Fly High Fly Low


Written & Illustrated by Don Freeman

Fly High Fly Low is the love story of two pigeons named Sid and Midge (both conveniently rhyme with “pidg” as in pigeon). The story takes place in San Francisco, California. Freeman includes many famous and recognizable attributes of San Fransico in the vista-view illustrations, including: cable cars, Golden Gate bridge, fog, ChinaTown, and an substantial Chinese-America population.  I sense that it is likely contemporary to the time in which it was written and illustrated in the mid fifties, however I think children could think it was contemporary  because there aren’t too many dating features in the illustrations.

Sid and Midge make a nest in a big little B of a sign. Even though this story was written in the fifties, Freeman portrays their relationship as balanced and equal gender roles – Sid and Midge are equal partners, he describes the pair as being “side by side” (p. 15). We can imagine them as equals as they seem to defy stereotypical gender roles by taking turns sitting on their nest of eggs and working together to build their nest. One day while Sid is out looking for food, the sign of which their nest is built starts to be taken down. The rest of the story is Sid’s desperate attempts to locate Midge and their soon-to-hatch little ones.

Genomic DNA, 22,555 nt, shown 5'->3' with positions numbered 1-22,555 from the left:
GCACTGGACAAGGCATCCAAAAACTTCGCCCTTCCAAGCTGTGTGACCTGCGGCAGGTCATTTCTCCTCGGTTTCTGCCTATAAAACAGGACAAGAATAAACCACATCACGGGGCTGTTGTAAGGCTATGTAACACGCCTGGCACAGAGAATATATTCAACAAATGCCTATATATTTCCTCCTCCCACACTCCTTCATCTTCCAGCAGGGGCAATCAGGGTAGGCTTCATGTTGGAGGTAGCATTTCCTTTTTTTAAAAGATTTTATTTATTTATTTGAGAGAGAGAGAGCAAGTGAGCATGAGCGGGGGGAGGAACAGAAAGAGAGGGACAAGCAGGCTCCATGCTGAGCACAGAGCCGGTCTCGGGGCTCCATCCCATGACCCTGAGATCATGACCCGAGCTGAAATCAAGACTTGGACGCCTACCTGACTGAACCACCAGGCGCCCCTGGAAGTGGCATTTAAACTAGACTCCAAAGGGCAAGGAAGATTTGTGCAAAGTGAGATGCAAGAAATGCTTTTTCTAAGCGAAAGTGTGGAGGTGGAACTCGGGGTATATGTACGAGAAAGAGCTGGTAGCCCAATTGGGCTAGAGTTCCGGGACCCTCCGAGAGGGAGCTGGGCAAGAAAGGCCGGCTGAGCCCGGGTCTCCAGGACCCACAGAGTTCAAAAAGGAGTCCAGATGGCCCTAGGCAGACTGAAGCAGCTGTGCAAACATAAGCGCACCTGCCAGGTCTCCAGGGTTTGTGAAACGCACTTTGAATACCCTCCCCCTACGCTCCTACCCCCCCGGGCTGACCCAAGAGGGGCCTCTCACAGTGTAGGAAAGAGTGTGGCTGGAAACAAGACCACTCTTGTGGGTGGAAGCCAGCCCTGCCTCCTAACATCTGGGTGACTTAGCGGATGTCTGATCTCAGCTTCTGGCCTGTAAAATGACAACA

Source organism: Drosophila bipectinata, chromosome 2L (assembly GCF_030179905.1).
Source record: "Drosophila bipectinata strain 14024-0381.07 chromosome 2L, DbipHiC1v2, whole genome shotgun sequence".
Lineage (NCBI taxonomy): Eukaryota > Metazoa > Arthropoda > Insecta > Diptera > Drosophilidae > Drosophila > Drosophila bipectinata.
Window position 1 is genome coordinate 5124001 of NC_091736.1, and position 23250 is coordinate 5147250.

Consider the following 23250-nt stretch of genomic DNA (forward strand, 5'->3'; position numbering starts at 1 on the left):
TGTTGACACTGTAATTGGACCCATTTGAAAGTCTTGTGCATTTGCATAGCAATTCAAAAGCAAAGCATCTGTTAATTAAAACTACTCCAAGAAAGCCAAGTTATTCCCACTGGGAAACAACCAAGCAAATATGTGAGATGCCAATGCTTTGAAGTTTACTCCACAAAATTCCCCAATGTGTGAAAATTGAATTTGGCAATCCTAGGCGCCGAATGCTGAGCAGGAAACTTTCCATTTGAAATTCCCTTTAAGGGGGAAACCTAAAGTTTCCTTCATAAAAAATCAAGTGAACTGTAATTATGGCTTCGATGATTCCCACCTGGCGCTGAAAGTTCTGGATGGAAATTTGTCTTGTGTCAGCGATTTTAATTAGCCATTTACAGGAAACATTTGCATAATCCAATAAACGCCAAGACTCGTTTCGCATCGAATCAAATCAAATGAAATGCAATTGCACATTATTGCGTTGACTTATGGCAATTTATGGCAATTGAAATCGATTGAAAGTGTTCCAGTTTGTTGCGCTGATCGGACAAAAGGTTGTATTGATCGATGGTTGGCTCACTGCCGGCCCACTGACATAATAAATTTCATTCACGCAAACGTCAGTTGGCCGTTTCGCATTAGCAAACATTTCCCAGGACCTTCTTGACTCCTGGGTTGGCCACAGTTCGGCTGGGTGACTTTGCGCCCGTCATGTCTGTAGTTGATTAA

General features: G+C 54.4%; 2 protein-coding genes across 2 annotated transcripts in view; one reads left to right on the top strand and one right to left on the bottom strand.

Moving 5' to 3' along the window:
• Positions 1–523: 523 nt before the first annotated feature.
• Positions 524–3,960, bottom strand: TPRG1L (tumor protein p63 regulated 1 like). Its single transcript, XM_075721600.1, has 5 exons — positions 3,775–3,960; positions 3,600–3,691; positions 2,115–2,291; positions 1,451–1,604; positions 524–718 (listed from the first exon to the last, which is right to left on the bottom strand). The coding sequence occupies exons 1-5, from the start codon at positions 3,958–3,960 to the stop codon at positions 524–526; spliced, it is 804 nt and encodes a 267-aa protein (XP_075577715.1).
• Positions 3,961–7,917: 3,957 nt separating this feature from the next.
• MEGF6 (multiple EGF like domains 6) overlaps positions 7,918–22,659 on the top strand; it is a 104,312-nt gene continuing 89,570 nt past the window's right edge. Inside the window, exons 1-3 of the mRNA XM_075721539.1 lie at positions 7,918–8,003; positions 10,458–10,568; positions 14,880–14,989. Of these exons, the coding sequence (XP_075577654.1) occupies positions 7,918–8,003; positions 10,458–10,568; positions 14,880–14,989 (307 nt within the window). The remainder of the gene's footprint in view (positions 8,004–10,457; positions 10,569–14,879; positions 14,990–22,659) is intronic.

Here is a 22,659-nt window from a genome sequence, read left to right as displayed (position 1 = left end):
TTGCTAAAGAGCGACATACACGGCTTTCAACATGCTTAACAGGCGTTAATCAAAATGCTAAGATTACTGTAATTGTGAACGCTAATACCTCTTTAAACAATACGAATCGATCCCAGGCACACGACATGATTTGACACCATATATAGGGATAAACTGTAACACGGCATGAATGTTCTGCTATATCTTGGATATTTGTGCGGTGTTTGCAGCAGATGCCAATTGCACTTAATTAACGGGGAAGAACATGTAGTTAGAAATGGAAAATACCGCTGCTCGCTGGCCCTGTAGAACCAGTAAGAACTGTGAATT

The hero of the story is an older Asian-American man named Mr. Hi Lee. He is very friendly, and regularly helps the pigeons by feeding them in the park. He is portrayed as a professional through his dress, and portrayed positively through his demeanor. African Americans are only portrayed via one of the workers taking down the sign – countered by two white co-workers – all are friendly characters and portrayed positively. Although Midge is portrayed equally despite her female gender, human woman are  never portrayed as working in the illustrations – perhaps this is attributable to a sign of times.

As in Freeman’s other words like Corduroy or Manuelo the Playing Mantis, the medium used is a color pencil with texture created through the use of cross-hatching techniques. The quality of the language of the text is typical to Freeman’s signature style. His use of similes and other figures of speech (“Like a rampaging flock of sheep, the fog came surging straight toward him!” p. 33) make the descriptions come to life. In the following excerpts, he employs the use of unconventional syntactical structures were the verbs are inverted to the ends of the sentences (“But no, not a feather did he find.” p. 32, “He looked around on all sides, but not a track of his sign did he see.” p. 30, “He looked high and he looked low, but not a sign of his letter did he spy.” p. 31).

The colorful illustrations and the simple lose-and-found story line with a serendipitous, happy ending appeals to children, yet I think adults would also find this tale charming as well.


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